7. Biwa on Tuesday October 8th, 2013 at 01:43 PM

    Hi YU,

    >However, I think we all must raise our low standard of English speaking skills to give visitors our hearty “O-MO-TE-NA-SHI”! That’s very obvious!!

    You’re right!
    I also notice lots of signs written in Chinese and Korean, especially in train stations and shopping malls around Yokohama. It must be great if we learn some easy expressions in those languages, too!



  8. Fumie on Tuesday October 8th, 2013 at 11:20 PM

    Hi YU,

    >Oh, really? Where in Korea did you go? When did you go there?
    Actually we went Seoul just a few years ago.
    As you said, there might be English translation in stations. I might remember wrongly. Anyway, I wasn’t sure how to get to the place we wanted to go so I asked several people but most people didn’t speak English. Although most eldery Korean don’t speak English but some eldery Korean speak Japanese and we were helped by them.
    私とても不器用なんです。ほんと恥ずかしいのですが日本語で書いてあっても人がすぐ理解できることが私にはできないから人に聞いてばかり。地下鉄の表示も英語で書かれていたんでしょう。私の覚え違いと思います。とにかくどのように目的地に行くかわからなくてその辺の人に聞いたんですが英語できない人が多くてなかなか解決できなかったです。



  9. YU on Wednesday October 9th, 2013 at 10:35 AM

    Hi Fumie,

    Thank you for your reply.

    > 私とても不器用なんです。ほんと恥ずかしいのですが日本語で書いてあっても人がすぐ理解できることが私にはできないから人に聞いてばかり。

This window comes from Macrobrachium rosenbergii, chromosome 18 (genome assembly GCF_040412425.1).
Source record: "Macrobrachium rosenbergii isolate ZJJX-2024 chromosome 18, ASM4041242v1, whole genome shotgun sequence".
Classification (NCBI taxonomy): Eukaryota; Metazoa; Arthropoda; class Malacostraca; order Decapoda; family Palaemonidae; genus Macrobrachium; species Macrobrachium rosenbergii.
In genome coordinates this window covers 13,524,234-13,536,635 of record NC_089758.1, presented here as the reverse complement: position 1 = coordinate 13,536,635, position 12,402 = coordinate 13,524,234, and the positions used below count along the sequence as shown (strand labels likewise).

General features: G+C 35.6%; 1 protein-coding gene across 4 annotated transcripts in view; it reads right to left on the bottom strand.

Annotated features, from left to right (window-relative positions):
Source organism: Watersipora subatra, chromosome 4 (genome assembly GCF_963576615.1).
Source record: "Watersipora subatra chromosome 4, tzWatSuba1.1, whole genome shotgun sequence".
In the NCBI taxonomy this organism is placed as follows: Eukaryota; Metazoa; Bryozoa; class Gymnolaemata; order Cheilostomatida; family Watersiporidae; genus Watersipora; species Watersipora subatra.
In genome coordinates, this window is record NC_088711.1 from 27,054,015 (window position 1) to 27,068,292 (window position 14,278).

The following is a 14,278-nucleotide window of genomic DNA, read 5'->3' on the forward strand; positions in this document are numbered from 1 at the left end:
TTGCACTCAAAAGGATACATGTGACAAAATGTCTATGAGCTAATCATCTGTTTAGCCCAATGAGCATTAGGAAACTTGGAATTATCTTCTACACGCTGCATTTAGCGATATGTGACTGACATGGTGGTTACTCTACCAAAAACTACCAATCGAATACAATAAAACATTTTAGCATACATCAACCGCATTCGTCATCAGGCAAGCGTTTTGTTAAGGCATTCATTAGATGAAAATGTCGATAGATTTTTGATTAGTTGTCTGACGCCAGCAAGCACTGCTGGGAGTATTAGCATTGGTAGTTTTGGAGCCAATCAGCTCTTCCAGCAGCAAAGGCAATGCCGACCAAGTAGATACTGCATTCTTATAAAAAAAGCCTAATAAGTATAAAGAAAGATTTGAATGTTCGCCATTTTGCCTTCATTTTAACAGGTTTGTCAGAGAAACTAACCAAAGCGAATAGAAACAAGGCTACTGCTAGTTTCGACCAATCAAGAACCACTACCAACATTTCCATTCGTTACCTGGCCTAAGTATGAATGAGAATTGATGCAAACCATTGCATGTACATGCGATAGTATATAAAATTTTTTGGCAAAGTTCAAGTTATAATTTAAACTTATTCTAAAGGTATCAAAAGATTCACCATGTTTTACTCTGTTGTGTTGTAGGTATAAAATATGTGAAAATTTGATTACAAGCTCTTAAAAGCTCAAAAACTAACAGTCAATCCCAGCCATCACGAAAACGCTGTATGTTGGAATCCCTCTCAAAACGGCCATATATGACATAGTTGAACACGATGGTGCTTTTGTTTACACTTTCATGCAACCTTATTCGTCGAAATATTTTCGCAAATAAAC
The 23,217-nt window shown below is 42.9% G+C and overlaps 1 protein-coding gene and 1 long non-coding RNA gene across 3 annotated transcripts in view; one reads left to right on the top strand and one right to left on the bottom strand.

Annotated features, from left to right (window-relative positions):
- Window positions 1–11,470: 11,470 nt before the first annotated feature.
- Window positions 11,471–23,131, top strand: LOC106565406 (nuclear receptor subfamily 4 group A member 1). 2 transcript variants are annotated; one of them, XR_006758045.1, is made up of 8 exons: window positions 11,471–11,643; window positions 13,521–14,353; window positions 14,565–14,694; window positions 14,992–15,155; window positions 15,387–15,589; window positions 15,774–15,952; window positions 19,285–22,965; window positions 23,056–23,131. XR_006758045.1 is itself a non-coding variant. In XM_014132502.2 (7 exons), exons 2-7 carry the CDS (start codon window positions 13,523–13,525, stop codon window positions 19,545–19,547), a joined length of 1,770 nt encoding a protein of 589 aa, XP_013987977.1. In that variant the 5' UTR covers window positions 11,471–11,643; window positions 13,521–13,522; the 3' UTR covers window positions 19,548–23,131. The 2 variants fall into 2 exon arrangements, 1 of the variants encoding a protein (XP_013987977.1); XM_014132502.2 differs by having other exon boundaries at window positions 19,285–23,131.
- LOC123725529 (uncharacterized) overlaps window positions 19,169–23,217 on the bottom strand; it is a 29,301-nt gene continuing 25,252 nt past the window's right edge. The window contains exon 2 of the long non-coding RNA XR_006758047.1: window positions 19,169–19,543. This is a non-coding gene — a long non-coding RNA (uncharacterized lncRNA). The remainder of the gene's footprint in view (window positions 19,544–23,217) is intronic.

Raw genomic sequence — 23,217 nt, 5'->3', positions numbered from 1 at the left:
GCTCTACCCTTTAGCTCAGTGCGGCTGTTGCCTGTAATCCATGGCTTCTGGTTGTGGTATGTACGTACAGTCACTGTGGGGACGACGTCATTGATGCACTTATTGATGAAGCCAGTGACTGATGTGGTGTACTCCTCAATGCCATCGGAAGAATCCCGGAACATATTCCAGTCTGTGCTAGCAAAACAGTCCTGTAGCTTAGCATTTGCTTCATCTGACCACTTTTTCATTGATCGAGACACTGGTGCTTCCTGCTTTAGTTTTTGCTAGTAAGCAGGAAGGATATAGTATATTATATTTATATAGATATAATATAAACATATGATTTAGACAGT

Same here!
    I’m short-tempered, very worryart, and have no sense of direction, so I always ask people the way even in Japan!

    My recommendation is Taiwan if you go abroad with your mother next time!
    As you know, many people in Taiwan are pro-Japanese. A lot of people in Taipei city, in the heart of the city especially speak Japanese, so if you stay at the hotel there, you almost don’t need to worry about the language during your whole stay.
    When I went to Taipei with my father about ten years ago(he was over 70 then), we used almost nothing but taxies because it was very hard for him to go to train stations and to take trains.
    It’s very difficult for us to pronounce Chinese language, but if you write the place and its address you want to go in Kanji on paper and show it to your taxi driver, he’ll perfectly understand you. People use 繁体字(like Kanji used in Japan) in Taiwan, not 簡体字(simplified Kanji used in Chinese mainland), so it’s very Japanese-friendly!
    FYI, taxi fee is very low in Taiwan, too!



  10. YU on Wednesday October 9th, 2013 at 10:54 AM

    Hi Biwa,

    > I also notice lots of signs written in Chinese and Korean, especially in train stations and shopping malls around Yokohama.